T Q ah remember when we lived in Manhattan Bch, and we had a pool put in, I used to just float there efter wurk, and made me feel like a movies star jist thinking how good does it get and no to shabby fur a couple of uneducated people and a lot of other Scots as well all seemed to get oan.. Ane time me and Tosh decided efter the weans wur doon, ti gi skinny dipping, now that was a great feeling!
Another time me and all the wimmin wer hivin a womens night, a few drinks some meat balls the usual grubstakes, when we all decided to go skinny dipping and at the count of three we awe jump in, right. It was a lot of good memories and fun to have. My kids had a ball with it plus all the neices and nephews all from Scotland to, all my American friends couldnae get rid o them as they jist loved ti hear the kids speak real thick brouges, till they went to school and got Americanized, it was funny hearing oor weans trying to speak Glaswiegin.
A remember a American saying to me, Doris were does one get the courage to leave their own country to come here and not know what is in front of you when your family and friends are all in Scotland, never gave it a second thought jist did it.
Like everything else took it all in stride, and man it has been some life cannie believe hauf o the daft stuff that ah hiv done but it is all about making what we think is the best choice at the moment, and ah have done some brammers such is life. So to all health and good life enjoy it DAM Submitted by: Is that the same Rita who used to stay at gorbals cross and hang oot her window every friday waiting for her wee man wullie to come oot the pub I was in melbourne a couple of times and was going to try and look wullie up and have a drink with him but I remembered your famous saying to me when I used to come up for wullie to go for a pint the next time your passing just pass anyhow it was nice seeing your post and it brought back a few good memories well rita tell wullie i was asking for him and i hope you, wullie and your two daughters are in good health.
Hi Billy, I did try contacting you through the Moderator asking if he could pass on to you my email address but he said you had not informed them of yours. I did send a reply to you but either I hit the wrong button or it's lost somewhere in cyberspace. I was begginning to think I was ready for the starring role in the "Last of the Mohicans" but's it's nice to know somebody from the old gang is still out there. We settled in East Kilbride, had 2 kids than left on a work contract to Zambia in My last visit home was in 73 where we stopped at my folk's place in Turnlaw Street.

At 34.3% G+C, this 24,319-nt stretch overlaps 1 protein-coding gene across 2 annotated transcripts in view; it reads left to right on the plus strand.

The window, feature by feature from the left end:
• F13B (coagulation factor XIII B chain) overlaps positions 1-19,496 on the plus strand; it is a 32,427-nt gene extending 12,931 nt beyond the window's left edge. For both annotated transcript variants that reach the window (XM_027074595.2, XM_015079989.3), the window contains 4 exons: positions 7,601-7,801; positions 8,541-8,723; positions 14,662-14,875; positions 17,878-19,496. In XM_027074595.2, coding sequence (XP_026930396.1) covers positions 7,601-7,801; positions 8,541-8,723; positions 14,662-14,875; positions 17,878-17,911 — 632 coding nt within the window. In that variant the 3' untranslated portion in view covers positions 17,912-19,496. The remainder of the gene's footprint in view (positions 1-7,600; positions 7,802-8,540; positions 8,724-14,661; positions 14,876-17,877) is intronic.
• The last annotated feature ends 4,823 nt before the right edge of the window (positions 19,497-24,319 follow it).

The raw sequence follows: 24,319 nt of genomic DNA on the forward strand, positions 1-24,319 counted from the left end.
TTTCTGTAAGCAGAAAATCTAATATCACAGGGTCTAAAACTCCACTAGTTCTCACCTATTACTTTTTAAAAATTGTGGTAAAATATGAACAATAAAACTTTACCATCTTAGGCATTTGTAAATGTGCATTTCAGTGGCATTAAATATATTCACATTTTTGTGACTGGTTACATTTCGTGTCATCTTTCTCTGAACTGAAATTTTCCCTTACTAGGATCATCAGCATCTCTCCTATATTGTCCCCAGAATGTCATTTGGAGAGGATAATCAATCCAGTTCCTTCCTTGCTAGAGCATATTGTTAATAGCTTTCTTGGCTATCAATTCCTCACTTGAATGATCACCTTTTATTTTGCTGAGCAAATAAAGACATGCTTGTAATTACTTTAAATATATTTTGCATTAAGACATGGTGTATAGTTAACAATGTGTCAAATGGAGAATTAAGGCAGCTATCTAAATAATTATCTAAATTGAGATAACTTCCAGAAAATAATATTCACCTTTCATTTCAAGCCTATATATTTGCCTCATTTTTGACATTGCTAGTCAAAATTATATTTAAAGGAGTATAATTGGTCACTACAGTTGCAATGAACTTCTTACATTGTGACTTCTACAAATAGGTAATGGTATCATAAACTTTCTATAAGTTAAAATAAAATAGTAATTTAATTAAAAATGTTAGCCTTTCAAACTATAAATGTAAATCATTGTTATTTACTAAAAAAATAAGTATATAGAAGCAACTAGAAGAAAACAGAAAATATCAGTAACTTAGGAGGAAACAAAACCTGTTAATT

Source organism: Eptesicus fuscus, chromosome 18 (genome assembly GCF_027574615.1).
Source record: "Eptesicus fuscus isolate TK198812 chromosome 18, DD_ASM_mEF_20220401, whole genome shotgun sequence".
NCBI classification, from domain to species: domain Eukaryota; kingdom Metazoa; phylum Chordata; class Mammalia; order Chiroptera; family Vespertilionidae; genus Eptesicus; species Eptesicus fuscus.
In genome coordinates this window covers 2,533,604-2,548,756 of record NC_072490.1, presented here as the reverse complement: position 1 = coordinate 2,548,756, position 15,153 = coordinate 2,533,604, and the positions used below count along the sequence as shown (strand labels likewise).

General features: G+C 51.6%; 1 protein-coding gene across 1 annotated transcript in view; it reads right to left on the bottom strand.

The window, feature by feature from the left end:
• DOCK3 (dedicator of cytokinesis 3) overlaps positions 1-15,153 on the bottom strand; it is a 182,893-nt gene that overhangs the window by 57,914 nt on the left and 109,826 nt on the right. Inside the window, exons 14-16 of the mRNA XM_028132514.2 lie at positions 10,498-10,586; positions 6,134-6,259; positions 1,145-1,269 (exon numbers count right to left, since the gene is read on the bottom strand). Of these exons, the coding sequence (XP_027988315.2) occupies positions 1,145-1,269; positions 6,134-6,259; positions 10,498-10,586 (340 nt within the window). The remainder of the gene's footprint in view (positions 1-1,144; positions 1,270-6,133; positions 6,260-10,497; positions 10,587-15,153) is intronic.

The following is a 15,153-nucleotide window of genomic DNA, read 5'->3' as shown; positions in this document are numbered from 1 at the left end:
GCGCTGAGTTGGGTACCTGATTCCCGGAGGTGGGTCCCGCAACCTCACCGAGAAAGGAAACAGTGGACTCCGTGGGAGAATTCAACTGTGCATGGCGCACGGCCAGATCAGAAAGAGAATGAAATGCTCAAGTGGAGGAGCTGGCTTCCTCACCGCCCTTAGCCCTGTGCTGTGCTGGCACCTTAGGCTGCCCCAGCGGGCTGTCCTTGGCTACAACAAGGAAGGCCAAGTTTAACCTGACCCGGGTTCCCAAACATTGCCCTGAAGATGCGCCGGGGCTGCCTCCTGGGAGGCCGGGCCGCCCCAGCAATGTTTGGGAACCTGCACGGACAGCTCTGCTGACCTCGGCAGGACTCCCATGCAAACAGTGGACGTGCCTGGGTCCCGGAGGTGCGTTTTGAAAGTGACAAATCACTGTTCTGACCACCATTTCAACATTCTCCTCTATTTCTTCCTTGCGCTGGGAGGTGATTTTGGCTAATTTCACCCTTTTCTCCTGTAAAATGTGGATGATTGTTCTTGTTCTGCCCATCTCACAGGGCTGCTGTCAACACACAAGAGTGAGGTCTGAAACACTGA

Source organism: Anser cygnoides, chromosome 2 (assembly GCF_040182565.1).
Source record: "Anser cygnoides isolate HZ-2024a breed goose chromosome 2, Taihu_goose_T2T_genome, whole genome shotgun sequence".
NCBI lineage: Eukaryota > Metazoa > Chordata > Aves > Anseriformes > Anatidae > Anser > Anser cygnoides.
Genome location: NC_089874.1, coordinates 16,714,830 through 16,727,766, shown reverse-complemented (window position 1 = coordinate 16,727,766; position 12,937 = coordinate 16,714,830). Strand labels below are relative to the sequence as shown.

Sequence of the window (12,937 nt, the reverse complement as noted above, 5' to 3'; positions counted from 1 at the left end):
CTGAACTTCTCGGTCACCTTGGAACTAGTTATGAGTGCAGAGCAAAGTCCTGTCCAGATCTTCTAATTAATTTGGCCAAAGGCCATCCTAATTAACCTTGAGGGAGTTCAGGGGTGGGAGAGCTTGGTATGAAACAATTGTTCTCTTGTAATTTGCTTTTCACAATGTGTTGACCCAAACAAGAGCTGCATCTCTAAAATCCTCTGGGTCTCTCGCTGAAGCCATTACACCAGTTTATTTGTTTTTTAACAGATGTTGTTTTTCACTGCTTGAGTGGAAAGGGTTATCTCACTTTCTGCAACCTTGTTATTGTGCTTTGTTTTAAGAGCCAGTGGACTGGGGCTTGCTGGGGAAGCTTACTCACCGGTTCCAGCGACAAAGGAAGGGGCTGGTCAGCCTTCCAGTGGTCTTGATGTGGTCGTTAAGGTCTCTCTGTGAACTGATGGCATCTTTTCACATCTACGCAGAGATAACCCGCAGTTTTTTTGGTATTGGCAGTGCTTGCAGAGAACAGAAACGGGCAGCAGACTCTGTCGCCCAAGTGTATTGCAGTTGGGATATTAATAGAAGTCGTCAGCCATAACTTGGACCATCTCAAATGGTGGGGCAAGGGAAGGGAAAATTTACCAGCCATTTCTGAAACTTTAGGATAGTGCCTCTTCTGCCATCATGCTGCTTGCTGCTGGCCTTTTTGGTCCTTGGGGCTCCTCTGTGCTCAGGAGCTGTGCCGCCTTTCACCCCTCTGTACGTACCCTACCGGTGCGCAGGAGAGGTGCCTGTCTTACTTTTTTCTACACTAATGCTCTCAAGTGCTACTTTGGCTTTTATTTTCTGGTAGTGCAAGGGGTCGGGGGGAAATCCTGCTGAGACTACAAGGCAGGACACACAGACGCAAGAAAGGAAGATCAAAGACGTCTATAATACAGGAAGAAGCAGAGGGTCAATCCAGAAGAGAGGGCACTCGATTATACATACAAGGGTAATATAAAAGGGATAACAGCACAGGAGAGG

My old bedroom had now vista views as most of the surrounding tenements were gone. I caught up with some of our old sparring partners from the top floor of Hayfied at a dance we went to at St Mungo Halls. My mother thought it hilarious when they told her I hadn't changed, still had my "Roy Rogers" face but they knew that underneath I was a hard little B I remember thinking there but for the grace etc etc.
From Africa we moved on in 75 to OZ where we eventually settled in Perth. I brought my folks out to stay a few years later and they took to it like ducks to water.
Glad to hear my touching on our mispent youth brought back some memories. The jive club was Thomson's and it "was" records at Lombardo's. The other brother's name was Mario. They were pretty good letting us sit in there for hours with just a hot orange drink on a Sunday night with probably only a couple of bob between 5 of us, Oh the good old days!!!!! Get back to me via the Moderator with your email address if you can as I'd like to keep in touch.